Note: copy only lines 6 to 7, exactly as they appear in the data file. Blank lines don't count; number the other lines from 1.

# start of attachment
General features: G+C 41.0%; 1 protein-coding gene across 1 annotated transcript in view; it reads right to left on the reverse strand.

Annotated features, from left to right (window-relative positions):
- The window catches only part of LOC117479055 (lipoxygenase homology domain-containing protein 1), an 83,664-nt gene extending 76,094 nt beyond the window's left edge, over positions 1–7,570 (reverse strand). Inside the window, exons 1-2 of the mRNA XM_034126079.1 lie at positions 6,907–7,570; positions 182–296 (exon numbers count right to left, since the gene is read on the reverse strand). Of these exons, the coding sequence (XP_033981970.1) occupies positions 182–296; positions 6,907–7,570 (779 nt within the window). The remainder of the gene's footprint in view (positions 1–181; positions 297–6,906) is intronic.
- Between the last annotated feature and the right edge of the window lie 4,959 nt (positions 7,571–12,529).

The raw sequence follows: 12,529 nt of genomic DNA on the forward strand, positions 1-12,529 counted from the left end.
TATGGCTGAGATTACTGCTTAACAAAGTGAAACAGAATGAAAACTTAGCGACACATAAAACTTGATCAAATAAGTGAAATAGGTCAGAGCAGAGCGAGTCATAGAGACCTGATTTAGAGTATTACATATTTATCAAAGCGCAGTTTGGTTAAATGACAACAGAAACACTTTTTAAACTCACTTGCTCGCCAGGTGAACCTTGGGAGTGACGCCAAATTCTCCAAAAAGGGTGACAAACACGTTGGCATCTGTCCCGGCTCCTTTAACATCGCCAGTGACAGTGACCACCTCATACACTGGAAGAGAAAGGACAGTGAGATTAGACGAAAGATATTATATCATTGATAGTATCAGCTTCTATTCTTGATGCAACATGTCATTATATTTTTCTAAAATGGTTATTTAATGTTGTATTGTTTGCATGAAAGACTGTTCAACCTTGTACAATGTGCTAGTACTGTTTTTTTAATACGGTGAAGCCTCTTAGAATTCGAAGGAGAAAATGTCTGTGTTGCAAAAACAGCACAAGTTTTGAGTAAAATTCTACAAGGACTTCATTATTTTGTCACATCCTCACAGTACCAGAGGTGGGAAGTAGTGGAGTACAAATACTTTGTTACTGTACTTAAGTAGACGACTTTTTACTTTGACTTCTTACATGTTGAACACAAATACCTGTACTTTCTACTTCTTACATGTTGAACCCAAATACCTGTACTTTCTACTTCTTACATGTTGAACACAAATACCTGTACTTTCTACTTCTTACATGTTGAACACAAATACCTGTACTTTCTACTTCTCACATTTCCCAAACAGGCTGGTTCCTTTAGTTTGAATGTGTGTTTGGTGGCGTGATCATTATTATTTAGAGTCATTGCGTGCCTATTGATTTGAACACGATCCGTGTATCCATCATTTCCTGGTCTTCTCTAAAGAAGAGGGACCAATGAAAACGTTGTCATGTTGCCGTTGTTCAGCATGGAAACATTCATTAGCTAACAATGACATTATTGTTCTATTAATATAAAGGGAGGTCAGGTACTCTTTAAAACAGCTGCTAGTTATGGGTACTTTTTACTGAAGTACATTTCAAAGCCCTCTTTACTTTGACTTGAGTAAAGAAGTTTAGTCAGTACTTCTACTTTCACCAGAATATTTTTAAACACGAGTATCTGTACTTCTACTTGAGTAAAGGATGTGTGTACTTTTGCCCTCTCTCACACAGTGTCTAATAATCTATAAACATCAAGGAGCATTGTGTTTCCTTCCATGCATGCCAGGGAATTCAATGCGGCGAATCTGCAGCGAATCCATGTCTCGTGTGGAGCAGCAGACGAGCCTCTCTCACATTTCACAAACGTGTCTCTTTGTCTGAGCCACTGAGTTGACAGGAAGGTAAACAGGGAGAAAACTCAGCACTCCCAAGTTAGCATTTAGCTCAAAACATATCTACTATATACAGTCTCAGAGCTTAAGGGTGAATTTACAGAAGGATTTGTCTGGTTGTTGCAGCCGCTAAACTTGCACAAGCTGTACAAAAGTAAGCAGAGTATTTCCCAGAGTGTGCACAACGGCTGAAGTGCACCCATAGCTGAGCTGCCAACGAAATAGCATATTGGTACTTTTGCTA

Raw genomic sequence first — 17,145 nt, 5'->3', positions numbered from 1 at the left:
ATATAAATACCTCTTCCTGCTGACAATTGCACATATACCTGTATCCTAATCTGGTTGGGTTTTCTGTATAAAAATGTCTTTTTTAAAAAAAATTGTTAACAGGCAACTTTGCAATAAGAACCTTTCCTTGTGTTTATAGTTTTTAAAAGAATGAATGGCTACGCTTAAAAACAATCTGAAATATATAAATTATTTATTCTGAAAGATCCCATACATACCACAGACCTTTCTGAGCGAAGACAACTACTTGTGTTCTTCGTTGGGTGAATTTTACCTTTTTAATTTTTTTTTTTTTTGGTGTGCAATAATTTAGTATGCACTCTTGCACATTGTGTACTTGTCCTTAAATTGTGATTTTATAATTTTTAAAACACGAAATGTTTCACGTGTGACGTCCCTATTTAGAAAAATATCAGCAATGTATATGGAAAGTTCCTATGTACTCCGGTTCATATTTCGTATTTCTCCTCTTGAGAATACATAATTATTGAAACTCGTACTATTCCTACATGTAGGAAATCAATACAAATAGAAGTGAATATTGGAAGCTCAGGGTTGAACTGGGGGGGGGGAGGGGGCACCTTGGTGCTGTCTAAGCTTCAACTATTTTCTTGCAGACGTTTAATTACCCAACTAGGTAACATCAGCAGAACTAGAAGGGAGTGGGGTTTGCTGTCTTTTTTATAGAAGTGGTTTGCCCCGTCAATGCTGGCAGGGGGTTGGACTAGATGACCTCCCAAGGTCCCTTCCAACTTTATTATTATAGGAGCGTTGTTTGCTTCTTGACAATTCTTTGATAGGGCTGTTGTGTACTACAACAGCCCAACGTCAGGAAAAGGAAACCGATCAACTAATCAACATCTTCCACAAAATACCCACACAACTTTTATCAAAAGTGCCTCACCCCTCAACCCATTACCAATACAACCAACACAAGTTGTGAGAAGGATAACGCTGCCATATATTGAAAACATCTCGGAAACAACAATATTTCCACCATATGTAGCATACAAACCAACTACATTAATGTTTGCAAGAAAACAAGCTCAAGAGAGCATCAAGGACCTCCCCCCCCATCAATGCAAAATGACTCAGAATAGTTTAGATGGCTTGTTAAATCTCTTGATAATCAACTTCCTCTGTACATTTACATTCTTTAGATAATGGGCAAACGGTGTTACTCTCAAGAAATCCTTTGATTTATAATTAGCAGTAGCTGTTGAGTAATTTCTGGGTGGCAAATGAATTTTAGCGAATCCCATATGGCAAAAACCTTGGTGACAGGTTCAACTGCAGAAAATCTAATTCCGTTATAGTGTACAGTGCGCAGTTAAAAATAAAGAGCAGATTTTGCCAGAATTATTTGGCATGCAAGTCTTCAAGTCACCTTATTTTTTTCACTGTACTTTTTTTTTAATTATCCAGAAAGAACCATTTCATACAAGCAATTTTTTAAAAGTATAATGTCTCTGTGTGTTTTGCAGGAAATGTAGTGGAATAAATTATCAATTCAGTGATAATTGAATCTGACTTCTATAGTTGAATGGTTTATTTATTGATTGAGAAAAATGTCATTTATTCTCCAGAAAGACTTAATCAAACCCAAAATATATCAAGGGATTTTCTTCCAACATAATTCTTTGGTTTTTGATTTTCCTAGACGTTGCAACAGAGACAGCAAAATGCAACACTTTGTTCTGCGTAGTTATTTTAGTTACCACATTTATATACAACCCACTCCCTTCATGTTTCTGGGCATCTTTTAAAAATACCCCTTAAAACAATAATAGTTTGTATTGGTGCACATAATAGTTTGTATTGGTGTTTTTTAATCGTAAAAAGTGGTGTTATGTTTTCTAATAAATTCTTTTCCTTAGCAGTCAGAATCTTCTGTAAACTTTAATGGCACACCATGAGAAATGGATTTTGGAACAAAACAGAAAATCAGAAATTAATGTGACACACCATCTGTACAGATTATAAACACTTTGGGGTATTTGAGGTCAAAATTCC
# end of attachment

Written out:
TATGGCTGAGATTACTGCTTAACAAAGTGAAACAGAATGAAAACTTAGCGACACATAAAACTTGATCAAATAAGTGAAATAGGTCAGAGCAGAGCGAGTCATAGAGACCTGATTTAGAGTATTACATATTTATCAAAGCGCAGTTTGGTTAAATGACAACAGAAACACTTTTTAAACTCACTTGCTCGCCAGGTGAACCTTGGGAGTGACGCCAAATTCTCCAAAAAGGGTGACAAACACGTTGGCATCTGTCCCGGCTCCTTTAACATCGCCAGTGACAGTGACCACCTCATACACTGGAAGAGAAAGGACAGTGAGATTAGACGAAAGATATTATATCATTGATAGTATCAGCTTCTATTCTTGATGCAACATGTCATTATATTTTTCTAAAATGGTTATTTAATGTTGTATTGTTTGCATGAAAGACTGTTCAACCTTGTACAATGTGCTAGTACTGTTTTTTTAATACGGTGAAGCCTCTTAGAATTCGAAGGAGAAAATGTCTGTGTTGCAAAAACAGCACAAGTTTTGAGTAAAATTCTACAAGGACTTCATTATTTTGTCACATCCTCACAGTACCAGAGGTGGGAAGTAGTGGAGTACAAATACTTTGTTACTGTACTTAAGTAGACGACTTTTTACTTTGACTTCTTACATGTTGAACACAAATACCTGTACTTTCTACTTCTTACATGTTGAACCCAAATACCTGTACTTTCTACTTCTTACATGTTGAACACAAATACCTGTACTTTCTACTTCTTACATGTTGAACACAAATACCTGTACTTTCTACTTCTCACATTTCCCAAACAGGCTGGTTCCTTTAGTTTGAATGTGTGTTTGGTGGCGTGATCATTATTATTTAGAGTCATTGCGTGCCTATTGATTTGAACACGATCCGTGTATCCATCATTTCCTGGTCTTCTCTAAAGAAGAGGGACCAATGAAAACGTTGTCATGTTGCCGTTGTTCAGCATGGAAACATTCATTAGCTAACAATGACATTATTGTTCTATTAATATAAAGGGAGGTCAGGTACTCTTTAAAACAGCTGCTAGTTATGGGTACTTTTTACTGAAGTACATTTCAAAGCCCTCTTTACTTTGACTTGAGTAAAGAAGTTTAGTCAGTACTTCTACTTTCACCAGAATATTTTTAAACACGAGTATCTGTACTTCTACTTGAGTAAAGGATGTGTGTACTTTTGCCCTCTCTCACACAGTGTCTAATAATCTATAAACATCAAGGAGCATTGTGTTTCCTTCCATGCATGCCAGGGAATTCAATGCGGCGAATCTGCAGCGAATCCATGTCTCGTGTGGAGCAGCAGACGAGCCTCTCTCACATTTCACAAACGTGTCTCTTTGTCTGAGCCACTGAGTTGACAGGAAGGTAAACAGGGAGAAAACTCAGCACTCCCAAGTTAGCATTTAGCTCAAAACATATCTACTATATACAGTCTCAGAGCTTAAGGGTGAATTTACAGAAGGATTTGTCTGGTTGTTGCAGCCGCTAAACTTGCACAAGCTGTACAAAAGTAAGCAGAGTATTTCCCAGAGTGTGCACAACGGCTGAAGTGCACCCATAGCTGAGCTGCCAACGAAATAGCATATTGGTACTTTTGCTA

Raw genomic sequence first — 17,145 nt, 5'->3', positions numbered from 1 at the left: